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2 Nephi 1:14
Shortly before his death the prophet Lehi admonished his children, “Awake! and arise from the dust, and hear the words of a trembling parent, whose limbs ye must soon lay down in the cold and silent grave, from whence no traveler can return; a few more days and I go the way of all the earth” (2 Nephi 1:14, emphasis added). This line has attracted criticism from a number of writers, who claim this passage plagiarizes Shakespeare’s play Hamlet. “But that the dread of something after death,—The undiscover'd country, from whose bourn / No traveller returns” (Hamlet 3.1, emphasis added). One of Joseph Smith’s earliest critics, Alexander Campbell, sarcastically mused that “Shakespeare was read by Nephi 2200 years before he was born.”1
Latter-day Saint scholars have responded to this criticism by pointing out that the imagery and language found in 2 Nephi 1 appears, for example, in the Bible: “Are not my days few? cease then, and let me alone, that I may take comfort a little, Before I go whence I shall not return, even to the land of darkness and the shadow of death” (Job 10:20–21; cf. Job 7:9–10; 16:22, emphasis added). Both B. H. Roberts and Hugh Nibley accordingly argued that the imagery is therefore not original to Shakespeare, but finds antecedents in the ancient world.2
Concerning Lehi’s teachings about death and the spirit world in 2 Nephi 1, Latter-day Saint scholar Robert F. Smith has pointed out that “the constellation of ideas and expressions found there (and in parallel texts) were available throughout the ancient Near East in Lehi's own time.”3
Smith draws specific attention to Babylonian, Egyptian, and Israelite/Canaanite beliefs concerning death and the netherworld that closely parallel Lehi’s own teachings. For instance, we find language similar to Lehi’s in such places as one of the Egyptian Pyramid Texts (“May you not go on the roads of the western ones [the dead]; They who go on them [travelers] do not return”) and the Sumerian Descent of Inanna (“Why, pray, have you come to the ‘Land of No Return,’ / On the road whose traveler returns never, / How has your heart led you?”).4
Lehi’s teachings and language concerning death find clear parallels in the ancient Near East. Even if the language may loosely parallel Shakespeare, ultimately both Lehi and Shakespeare derive their imagery on this point from ancient perceptions of life after death.
As Smith explains, the significance of this information goes beyond merely being a refutation of an alternative explanation: “This should give some hint of what lies in store for those who systematically apply knowledge of Egyptian language, religion, and culture to an understanding of the Book of Mormon—a book written in Egyptian script, if not in that very language.”
Smith continues: “This also demonstrates that the purported Shakespearean quotation can hardly be given credence as something from a late period.” As such, Lehi’s usage of this imagery does fit a more “complete ancient Near Eastern image of death and the Netherworld,” and is not some clumsy plagiarism of Shakespeare.5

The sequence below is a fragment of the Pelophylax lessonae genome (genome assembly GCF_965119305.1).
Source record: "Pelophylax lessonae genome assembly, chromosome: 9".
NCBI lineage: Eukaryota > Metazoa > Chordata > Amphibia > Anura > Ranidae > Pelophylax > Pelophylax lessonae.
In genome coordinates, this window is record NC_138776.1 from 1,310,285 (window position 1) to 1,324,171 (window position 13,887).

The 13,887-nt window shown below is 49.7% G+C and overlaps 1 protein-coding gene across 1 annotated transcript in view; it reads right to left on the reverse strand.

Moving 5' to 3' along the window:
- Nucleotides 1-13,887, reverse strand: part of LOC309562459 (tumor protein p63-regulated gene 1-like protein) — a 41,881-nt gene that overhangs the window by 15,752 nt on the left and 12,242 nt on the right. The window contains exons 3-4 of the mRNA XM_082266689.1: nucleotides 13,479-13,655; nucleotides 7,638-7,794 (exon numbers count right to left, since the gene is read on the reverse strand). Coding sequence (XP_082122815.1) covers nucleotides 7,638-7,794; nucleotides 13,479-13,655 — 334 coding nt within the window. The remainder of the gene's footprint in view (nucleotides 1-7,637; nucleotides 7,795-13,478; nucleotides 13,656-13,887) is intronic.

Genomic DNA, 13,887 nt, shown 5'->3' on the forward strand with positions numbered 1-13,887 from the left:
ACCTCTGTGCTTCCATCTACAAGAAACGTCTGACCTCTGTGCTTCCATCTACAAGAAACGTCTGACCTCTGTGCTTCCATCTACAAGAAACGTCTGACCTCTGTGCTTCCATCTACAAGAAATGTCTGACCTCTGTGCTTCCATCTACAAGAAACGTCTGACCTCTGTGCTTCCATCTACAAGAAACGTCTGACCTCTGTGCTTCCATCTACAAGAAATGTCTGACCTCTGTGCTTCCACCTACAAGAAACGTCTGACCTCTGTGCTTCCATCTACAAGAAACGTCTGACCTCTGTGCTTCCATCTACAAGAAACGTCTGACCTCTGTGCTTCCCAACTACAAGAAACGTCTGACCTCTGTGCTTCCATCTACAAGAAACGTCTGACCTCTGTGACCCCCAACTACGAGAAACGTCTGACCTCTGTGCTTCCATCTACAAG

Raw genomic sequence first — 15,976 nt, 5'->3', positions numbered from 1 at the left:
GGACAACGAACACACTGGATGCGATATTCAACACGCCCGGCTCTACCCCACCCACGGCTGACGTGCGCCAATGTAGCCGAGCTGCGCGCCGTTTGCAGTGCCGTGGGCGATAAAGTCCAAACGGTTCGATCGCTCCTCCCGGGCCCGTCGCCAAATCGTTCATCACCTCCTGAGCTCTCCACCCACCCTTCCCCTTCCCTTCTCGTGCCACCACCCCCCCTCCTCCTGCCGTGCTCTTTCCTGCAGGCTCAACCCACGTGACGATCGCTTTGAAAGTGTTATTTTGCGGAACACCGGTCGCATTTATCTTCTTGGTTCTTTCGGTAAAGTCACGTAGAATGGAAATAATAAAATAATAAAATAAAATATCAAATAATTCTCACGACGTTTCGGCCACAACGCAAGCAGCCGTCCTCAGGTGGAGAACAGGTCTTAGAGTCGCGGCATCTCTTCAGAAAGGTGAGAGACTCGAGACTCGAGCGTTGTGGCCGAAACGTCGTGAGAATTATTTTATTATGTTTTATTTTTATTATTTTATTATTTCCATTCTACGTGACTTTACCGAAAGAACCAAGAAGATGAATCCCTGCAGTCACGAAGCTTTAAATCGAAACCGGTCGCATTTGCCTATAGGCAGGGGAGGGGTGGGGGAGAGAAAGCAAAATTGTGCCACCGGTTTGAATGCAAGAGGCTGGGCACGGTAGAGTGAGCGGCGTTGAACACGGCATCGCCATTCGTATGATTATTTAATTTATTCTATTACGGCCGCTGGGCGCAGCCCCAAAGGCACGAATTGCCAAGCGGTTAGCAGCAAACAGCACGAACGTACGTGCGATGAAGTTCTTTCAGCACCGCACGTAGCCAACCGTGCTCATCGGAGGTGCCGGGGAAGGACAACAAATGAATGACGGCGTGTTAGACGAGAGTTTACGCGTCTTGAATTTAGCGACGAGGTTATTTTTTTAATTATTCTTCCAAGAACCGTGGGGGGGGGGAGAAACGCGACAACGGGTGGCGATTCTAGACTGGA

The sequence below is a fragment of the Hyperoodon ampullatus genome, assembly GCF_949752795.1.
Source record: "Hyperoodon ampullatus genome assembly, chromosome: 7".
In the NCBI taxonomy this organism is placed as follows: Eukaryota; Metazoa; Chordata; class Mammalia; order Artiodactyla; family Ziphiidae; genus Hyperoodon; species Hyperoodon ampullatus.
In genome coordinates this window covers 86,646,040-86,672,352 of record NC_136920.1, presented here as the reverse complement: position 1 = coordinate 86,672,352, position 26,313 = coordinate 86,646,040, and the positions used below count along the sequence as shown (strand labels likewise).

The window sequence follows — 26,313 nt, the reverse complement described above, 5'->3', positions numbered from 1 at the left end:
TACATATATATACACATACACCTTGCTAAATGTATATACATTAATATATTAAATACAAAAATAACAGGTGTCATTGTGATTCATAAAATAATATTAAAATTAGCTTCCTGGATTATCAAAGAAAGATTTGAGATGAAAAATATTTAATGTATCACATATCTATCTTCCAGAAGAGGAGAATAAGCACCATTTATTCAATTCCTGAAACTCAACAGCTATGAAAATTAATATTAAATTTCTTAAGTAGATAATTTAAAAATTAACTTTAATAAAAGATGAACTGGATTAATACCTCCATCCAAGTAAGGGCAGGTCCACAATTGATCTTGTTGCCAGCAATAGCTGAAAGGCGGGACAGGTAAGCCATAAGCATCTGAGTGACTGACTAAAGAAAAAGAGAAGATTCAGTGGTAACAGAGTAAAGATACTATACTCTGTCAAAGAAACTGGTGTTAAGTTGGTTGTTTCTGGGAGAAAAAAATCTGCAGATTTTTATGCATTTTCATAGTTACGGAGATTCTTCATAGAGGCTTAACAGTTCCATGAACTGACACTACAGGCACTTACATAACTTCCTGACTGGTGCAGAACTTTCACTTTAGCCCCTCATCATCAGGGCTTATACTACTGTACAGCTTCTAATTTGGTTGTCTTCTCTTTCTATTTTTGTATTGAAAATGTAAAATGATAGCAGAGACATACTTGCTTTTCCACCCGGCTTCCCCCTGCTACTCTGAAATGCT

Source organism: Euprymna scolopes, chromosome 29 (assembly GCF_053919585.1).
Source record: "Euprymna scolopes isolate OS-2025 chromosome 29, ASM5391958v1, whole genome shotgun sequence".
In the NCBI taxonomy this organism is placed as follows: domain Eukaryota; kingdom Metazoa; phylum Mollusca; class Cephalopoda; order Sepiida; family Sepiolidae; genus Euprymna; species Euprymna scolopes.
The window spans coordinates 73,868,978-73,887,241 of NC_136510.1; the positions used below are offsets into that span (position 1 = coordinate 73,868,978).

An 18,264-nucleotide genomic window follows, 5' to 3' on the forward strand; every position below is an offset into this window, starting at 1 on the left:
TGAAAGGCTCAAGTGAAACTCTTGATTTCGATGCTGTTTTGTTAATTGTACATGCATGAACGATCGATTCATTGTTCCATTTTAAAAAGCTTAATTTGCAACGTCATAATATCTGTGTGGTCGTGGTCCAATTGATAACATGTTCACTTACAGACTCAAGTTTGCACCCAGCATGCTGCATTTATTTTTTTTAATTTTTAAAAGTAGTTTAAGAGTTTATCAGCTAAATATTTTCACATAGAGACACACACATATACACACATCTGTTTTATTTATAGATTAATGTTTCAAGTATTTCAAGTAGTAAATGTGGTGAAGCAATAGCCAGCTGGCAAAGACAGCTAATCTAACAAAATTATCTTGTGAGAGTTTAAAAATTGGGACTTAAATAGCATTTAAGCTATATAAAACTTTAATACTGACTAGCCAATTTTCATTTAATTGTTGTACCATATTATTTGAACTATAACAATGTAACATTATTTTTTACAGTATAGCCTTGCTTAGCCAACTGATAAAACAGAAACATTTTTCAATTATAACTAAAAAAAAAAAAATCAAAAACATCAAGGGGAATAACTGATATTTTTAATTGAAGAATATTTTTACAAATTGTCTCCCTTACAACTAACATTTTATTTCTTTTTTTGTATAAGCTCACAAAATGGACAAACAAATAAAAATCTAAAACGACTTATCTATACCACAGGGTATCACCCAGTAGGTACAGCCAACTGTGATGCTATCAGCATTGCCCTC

Smith therefore rightly concludes, “The parallels with the KJV and with other books available to Joseph cannot be taken as anything more than an effort at making a good, modern translation simply because the ancient Near Eastern parallels are so much closer and better integrated in the Book of Mormon than examples more contemporary with Joseph.”6 What was therefore once a criticized weakness in the Book of Mormon is now actually a piece of evidence for its authenticity. As Nibley quipped, “And so the most popular and obvious charge of fraud against the Book of Mormon has backfired.”7
Robert F. Smith, “Evaluating the Sources of 2 Nephi 1:13–15: Shakespeare and the Book of Mormon,” Journal of the Book of Mormon and Other Restoration Scripture 22, no. 2 (2013): 98–103.">
Hugh Nibley, An Approach to the Book of Mormon (Provo: FARMS, 1988), 275–77.
Robert F. Smith, “Shakespeare and the Book of Mormon,” FARMS Preliminary Report (1980).
- 1. Alexander Campbell, “Delusions,” Millennial Harbinger 2, no. 2 (7 February 1831): 92; reprinted in Delusions. An Analysis of the Book of Mormon; With an Examination of its Internal and External Evidences, and a Refutation of its Pretenses to Divine Authority (Boston: Benjamin H. Greene, 1832), 13. Incidentally, not all 19th century critics of the Book of Mormon agreed this was a plagiarism of Shakespeare. “Every school-boy knows that [2 Nephi 1:14] is a paltry imitation of a sentence in Young’s Night Thoughts, and yet the writer of the book of Mormon, would have us believe, that it was within some hundreds of years before Christ!” La Roy Sunderland, “Mormonism,” Zion's Watchman 3, no. 7 (17 February 1838).
- 2. B. H. Roberts, “A Brief Debate on the Book of Mormon,” in Defense of the Faith and the Saints, 2 vols. (Salt Lake City: Deseret News, 1907), 1:332–333; Hugh Nibley, An Approach to the Book of Mormon (Provo: FARMS, 1988), 275–77.
- 3. Robert F. Smith, “Evaluating the Sources of 2 Nephi 1:13–15: Shakespeare and the Book of Mormon,” Journal of the Book of Mormon and Other Restoration Scripture 22, no. 2 (2013): 101–102.
- 4. Smith, “Evaluating the Sources of 2 Nephi 1:13–15,” 100–101. See also E. A. Speiser, “Descent of Ishtar to the Netherworld,” in The Ancient Near East: An Anthology of Texts and Pictures, ed. James B. Pritchard, rev. ed. (Princeton: Princeton University Press, 2011), 77.
- 5. Smith, “Evaluating the Sources of 2 Nephi 1:13–15,” 102.
- 6. Smith, “Evaluating the Sources of 2 Nephi 1:13–15,” 102.
- 7. Nibley, An Approach to the Book of Mormon, The Collected Words of Hugh Nibley: Volume 6 (Salt Lake City and Provo, UT: Deseret Book and FARMS 1988), 277.